The new Companies Act will drastically change the law, the scope and the procedure in relation to derivative actions, all in favour of shareholders and other stakeholders.  Undoubtedly, the result will be that directors and officers of companies will be far more exposed to the threat of derivative actions.  Furthermore, they may well find themselves in precarious positions even if derivative claims against them do not progress beyond the first stage, or even if they ultimately succeed in quashing the derivative claim in subsequent court proceedings.
It will be entirely possible for a class action to be instituted by way of derivative proceedings.  In fact, the new Act envisages this very situation by effectively providing in S165, being the section which contains the new derivative action, that a person’s right to bring a derivative action may be exercised by another person on that person’s behalf in the manner permitted by S157.
The new derivative action will be extremely broad in a number of respects.  Firstly, the following persons may initiate derivative proceedings 
– a shareholder of the company or of a “related company”, which includes a holding company, a subsidiary and fellow subsidiaries; or
– a director or prescribed officer of the company or of a related company; or
– a registered trade union or another representative of the company’s employees; or
– a person who has been granted leave of the court to do so, which may be granted if it is necessary or expedient to do so to protect a legal right of that person.  This would include creditors, amongst others.
Secondly, S165 broadens the scope of the derivative action considerably by empowering any of the above persons to initiate derivative proceedings in order to “protect the interests of the company”.  These words send shivers down the spines of lawyers who advise big business because our courts have consistently given a very wide interpretation to the word “interests”.  There is a clear legal distinction between the words “rights” and “interests”.  The former means a legally recognised and enforceable claim.  The latter means a mere concern, involvement or investment, which could be of a financial, legal or even an environmental nature, to name but a few.
Thirdly, S165 provides that all a person has to do to commence derivative proceedings is simply serve a demand on the company to do so.  The company (ie, the board) may apply to court to set aside such a demand but only on the very narrow grounds that the demand is “frivolous, vexatious or wholly without merit”.  If it does not do so, the board is then obliged to appoint an independent and impartial person or committee to investigate the demand and then report to it on any facts or circumstances that may give rise to a legal claim, as well as the probable costs of the legal proceedings and whether it appears to be in the best interests of the company to pursue the legal action.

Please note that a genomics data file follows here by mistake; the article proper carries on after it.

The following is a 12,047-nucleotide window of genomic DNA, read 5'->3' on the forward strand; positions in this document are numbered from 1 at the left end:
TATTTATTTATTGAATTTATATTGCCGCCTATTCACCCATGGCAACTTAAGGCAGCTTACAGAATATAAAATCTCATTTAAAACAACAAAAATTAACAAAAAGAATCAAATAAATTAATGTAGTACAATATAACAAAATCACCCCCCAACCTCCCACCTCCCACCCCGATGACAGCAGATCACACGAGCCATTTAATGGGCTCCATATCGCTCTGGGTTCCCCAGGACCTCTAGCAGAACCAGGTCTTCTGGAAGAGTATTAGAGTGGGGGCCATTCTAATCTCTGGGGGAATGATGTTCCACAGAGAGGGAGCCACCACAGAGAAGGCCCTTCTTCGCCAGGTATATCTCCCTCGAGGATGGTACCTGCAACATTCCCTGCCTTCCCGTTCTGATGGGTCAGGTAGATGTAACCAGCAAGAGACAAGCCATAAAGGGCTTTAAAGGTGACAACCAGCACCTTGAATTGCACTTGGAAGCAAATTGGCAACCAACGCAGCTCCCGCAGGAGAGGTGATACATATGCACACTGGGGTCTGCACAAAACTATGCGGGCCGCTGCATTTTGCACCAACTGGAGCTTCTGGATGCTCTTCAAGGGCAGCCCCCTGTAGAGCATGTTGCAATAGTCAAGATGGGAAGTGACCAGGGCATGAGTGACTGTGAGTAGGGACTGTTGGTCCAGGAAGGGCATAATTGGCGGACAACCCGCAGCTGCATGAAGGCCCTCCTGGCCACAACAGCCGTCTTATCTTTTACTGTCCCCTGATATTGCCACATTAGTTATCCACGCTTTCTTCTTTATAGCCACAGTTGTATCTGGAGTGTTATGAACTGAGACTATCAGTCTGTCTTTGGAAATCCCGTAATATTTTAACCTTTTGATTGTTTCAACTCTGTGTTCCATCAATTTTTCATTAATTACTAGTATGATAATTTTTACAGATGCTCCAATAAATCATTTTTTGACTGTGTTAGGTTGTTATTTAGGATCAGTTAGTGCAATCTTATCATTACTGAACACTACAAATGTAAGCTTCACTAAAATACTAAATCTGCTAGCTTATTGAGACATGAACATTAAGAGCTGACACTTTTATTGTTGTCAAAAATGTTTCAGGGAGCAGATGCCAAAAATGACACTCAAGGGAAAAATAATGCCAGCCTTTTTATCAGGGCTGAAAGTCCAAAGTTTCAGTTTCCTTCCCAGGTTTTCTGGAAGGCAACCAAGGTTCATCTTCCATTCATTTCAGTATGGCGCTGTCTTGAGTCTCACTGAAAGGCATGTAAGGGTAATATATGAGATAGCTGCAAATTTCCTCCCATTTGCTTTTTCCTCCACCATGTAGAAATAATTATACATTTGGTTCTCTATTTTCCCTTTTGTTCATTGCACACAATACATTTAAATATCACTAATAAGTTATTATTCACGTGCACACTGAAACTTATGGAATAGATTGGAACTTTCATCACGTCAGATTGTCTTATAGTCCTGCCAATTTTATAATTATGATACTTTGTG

The board has three months after being served with the demand to either initiate the legal proceedings or to inform the person who made the demand that it refuses to do so.  If, after having considered the report, the board refuses to comply with the demand, the person who made the demand may still apply to court for leave to bring legal proceedings in the name and on behalf of the company.  A court may grant such leave only if it is satisfied that the person is acting in good faith, the proceedings “involve the trial of a serious question of material consequence to the company” and such grant is in the best interests of the company.  It is true that it may prove to be too costly for the complainant to apply to court.  Even if he does, he may have great difficulty in so satisfying the court.  But by then the damage may well have been done.  The board may have spent up to three months of valuable time and effort dealing with the demand and the report, the costs incurred in obtaining the report may be material, the negative publicity which the demand may trigger may be harmful to the board if the proposed legal proceedings are contraversial, and there may be significant disruptions to the company’s business if the demand is made by, for example, a trade union on behalf of the company’s employees.
To add fuel to the fire, S165 also provides that even if the company’s shareholders have approved any particular conduct of its board, such approval does not prevent a person from making a demand or otherwise invoking any provision of S165, but a court may take that approval into account in deciding whether or not to order legal proceedings to commence.
Carl Stein is a director in the Corporate Department at Bowman Gilfillan.